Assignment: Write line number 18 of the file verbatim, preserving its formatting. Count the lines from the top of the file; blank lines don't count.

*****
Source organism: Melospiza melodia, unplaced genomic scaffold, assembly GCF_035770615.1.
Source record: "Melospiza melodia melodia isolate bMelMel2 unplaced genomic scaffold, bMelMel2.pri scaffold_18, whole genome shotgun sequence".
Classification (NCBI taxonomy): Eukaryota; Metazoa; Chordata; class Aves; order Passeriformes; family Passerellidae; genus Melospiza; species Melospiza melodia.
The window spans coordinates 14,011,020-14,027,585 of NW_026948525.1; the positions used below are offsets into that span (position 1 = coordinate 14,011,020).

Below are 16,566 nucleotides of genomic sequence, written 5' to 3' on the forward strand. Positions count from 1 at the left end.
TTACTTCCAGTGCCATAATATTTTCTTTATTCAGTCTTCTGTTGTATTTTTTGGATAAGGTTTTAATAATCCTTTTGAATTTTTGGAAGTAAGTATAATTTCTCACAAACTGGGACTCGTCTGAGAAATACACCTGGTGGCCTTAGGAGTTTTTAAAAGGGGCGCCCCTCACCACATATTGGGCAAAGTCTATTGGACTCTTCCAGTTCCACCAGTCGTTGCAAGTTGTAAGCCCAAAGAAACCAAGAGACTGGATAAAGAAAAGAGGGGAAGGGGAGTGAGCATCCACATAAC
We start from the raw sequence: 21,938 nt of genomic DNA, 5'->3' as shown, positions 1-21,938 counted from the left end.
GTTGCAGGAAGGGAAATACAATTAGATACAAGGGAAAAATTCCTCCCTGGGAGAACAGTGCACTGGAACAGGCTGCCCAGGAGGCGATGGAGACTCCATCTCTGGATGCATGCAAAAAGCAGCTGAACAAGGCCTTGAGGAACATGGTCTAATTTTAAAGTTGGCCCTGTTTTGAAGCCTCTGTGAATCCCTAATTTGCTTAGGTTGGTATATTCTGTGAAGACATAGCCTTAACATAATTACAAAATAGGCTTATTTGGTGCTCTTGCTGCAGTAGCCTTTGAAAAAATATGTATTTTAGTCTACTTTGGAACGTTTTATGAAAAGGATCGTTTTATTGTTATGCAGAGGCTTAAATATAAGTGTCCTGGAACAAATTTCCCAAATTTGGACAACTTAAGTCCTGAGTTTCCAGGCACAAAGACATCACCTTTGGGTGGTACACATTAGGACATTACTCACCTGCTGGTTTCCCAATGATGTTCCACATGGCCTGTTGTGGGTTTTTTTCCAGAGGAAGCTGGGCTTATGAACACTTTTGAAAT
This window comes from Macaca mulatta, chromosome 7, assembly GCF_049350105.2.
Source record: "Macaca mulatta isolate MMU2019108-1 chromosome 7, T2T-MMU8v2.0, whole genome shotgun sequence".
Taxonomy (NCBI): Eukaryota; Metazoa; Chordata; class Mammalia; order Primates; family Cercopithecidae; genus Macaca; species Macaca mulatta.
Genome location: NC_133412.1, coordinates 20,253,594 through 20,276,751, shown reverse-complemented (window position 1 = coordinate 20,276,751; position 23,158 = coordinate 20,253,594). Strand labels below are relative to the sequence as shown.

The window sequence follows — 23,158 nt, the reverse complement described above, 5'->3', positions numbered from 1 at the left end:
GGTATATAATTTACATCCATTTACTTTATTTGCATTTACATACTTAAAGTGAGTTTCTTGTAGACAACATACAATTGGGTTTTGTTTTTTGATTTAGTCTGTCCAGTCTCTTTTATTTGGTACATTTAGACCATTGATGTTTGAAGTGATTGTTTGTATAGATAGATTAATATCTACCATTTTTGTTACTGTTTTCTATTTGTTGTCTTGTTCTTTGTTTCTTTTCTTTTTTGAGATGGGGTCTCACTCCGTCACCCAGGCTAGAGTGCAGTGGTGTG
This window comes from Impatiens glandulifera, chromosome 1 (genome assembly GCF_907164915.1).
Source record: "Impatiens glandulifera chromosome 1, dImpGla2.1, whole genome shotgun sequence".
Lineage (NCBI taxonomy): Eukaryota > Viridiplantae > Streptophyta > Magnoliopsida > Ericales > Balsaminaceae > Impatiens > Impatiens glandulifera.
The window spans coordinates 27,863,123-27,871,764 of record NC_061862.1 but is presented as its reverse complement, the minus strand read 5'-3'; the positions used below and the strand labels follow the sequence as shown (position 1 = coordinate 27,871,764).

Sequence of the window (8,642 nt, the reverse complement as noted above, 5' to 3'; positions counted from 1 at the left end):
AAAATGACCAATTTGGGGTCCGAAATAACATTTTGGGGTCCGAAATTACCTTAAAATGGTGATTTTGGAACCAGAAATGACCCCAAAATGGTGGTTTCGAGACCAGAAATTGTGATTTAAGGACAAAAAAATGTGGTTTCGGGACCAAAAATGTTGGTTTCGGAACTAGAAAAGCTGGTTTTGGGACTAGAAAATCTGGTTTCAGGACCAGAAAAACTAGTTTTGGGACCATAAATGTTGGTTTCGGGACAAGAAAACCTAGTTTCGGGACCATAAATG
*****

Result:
The window spans coordinates 27,863,123-27,871,764 of record NC_061862.1 but is presented as its reverse complement, the minus strand read 5'-3'; the positions used below and the strand labels follow the sequence as shown (position 1 = coordinate 27,871,764).